New International Division of Cultural Labour in the Context of Outsourcing of Hollywood Film and Television Production
The New International Division of Cultural Labour (NIDCL) comes from the idea of the New International Division of Labour (NIDL) which is a result of the movement of industries from advanced first world countries to developing ones such as India and China. This is of course, is a result of globalisation across many platforms throughout the world, as advances in technology, transportation and infrastructure allow developed countries to relocate to developing ones in order to benefit in lower manufacturing costs and cheaper labour. ...view middle of the document...
Additionally, in intermediate zones of secondary importance such as Western Europe, Canada and Australia and finally, in outlying regions of labour, subordinate to the centre, the rest of the world.
The term that has been coined in describing these productions in foreign locations is “runaway production” and one of the most common locations for this so-called runaway production is Canada. In the year 2000 alone, five major Hollywood Blockbusters, such as Bryan Singer’s “X-Men”, Johnathan Lynn’s, “The Whole Nine Yards”, Rodger Christian’s “Battlefield Earth”, Stephen Kay’s “Get Carter” and Sean Penn’s “The Pledge”, were filmed, partially or entirely in Canada. (Mosco, Schiller, p218, 2001).There are a number of reasons why Canada has become such a huge market for U.S production, one of these being that Canadian producers and programmers have bought U.S media content, however a lot of it has been a result of a “spill over from U.S broadcasters along the border.” This has led to “utter dominance by U.S media in Canada” (Johnson-Yale, p115, 2008). The NICDL has a large part to play in the dominance of Hollywood all over the world, as well as in Canada.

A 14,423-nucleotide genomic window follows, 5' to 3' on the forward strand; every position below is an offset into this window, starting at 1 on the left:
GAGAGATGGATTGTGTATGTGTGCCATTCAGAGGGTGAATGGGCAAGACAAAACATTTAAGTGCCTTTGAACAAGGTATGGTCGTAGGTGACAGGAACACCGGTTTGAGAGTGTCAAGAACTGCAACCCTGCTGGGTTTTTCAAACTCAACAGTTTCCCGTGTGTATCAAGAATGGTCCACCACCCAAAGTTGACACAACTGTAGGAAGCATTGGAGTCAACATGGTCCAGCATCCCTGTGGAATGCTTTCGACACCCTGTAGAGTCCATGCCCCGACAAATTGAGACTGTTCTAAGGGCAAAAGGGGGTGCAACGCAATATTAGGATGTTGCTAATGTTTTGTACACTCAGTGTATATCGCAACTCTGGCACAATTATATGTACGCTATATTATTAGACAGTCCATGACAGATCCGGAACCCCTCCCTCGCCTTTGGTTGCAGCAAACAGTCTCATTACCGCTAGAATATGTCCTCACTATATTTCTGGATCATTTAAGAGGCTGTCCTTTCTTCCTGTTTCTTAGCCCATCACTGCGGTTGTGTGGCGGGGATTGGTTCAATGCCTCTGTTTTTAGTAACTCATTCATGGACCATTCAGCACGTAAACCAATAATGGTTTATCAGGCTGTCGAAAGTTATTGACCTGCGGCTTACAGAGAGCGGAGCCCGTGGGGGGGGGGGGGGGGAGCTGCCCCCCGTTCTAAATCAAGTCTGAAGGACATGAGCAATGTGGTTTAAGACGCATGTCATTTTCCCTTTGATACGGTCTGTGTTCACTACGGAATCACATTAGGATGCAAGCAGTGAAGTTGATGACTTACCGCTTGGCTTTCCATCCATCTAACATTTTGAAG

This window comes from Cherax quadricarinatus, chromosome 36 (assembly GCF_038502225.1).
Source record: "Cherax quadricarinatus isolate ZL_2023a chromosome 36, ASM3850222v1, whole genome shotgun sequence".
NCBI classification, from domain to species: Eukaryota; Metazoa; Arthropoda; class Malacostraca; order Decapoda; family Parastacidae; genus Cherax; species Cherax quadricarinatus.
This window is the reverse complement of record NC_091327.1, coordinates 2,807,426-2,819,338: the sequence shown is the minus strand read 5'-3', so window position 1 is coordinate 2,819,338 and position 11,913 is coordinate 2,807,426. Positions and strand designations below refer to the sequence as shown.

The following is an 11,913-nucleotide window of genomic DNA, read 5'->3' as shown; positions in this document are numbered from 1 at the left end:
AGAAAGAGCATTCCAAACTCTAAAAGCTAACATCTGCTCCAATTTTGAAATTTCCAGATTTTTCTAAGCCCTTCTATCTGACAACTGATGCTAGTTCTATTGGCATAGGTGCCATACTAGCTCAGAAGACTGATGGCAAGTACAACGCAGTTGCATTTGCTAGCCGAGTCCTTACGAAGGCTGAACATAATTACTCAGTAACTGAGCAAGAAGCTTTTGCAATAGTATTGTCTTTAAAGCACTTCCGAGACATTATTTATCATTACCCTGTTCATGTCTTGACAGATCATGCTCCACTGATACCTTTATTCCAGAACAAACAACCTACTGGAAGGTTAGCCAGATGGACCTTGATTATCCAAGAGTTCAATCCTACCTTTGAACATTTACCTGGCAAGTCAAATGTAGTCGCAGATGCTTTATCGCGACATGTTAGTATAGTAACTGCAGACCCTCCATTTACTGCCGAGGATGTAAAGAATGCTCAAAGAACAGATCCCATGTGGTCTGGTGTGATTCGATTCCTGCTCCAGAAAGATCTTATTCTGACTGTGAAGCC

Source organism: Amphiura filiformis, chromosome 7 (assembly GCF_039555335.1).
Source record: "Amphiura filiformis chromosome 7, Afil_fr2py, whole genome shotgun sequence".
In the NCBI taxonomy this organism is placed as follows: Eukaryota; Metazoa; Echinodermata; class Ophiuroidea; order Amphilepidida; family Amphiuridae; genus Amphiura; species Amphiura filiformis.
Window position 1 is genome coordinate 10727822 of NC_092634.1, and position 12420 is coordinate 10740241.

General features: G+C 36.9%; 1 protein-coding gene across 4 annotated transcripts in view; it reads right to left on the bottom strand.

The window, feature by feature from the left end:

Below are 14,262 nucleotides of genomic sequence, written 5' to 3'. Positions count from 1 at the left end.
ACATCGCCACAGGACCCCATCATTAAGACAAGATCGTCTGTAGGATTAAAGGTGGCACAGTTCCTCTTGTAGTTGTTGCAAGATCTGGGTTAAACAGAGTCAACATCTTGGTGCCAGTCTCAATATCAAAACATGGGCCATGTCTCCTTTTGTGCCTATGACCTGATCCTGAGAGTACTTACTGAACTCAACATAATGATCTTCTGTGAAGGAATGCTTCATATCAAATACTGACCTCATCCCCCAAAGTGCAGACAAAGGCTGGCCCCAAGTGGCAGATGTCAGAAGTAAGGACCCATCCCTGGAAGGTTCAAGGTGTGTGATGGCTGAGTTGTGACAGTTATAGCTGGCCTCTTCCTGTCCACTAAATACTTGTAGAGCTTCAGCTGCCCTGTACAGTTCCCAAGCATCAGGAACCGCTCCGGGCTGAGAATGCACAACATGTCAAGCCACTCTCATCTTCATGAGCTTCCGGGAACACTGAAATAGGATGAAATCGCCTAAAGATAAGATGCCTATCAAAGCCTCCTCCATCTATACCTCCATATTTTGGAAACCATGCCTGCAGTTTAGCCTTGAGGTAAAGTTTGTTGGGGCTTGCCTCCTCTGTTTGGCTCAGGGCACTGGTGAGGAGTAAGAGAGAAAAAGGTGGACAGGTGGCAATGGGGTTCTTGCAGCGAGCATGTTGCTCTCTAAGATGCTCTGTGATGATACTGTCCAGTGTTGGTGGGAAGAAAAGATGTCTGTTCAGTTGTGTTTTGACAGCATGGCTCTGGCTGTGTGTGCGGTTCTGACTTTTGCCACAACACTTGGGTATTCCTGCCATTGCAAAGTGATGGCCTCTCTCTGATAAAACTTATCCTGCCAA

“…the keys to Hollywood’s domination of the world media market can be found in its control over uses and distribution on a global scale, and in the co-ordination of national governments and policies that make the distribution of media labour across international territories possible.” (So-Called Runaway Film Production: Countering Hollywood’s Outsourcing Narrative in the Canadian Press. P115, Johnson-Yale, 2008).
Johnson-Yale argues that the term ‘runaway production’ came from the hostile response from U.S workers towards U.S-Canadian production, that Hollywood is the ‘rightful home’ of film production and that it is because of the move to Canadian production that the film industry in the U.S has significantly slowed down. She also argues that Canada’s national and cultural borders are subject to manipulation by America as it is a much more powerful media industry. (Johnson-Yale, 2008). However, McDonald argues in “Through the Looking Glass: Runaway Productions and Hollywood Economics” that U.S productions have not relocated to Canada so that they can exploit workers or maximize profits. He argues that Canada has a much more favourable exchange rate and this would entice runaway production. He also argues that “Canadian film workers are well compensated and value their jobs.” He disagrees with the notion of America exploiting Canada for its own gain, and argues that both Canada and the U.S benefit greatly from production there. He also points out that it is not slave labour, which is “common among manufacturing in third world nations.” In the last ten years, Canada saw a reduction in production costs by twenty three percent. (McDonald, p33, 2006).
“In 1994, 24,100 Canadian workers were involved in direct film and television production and 38,000 workers were indirectly employed. In 2002, those...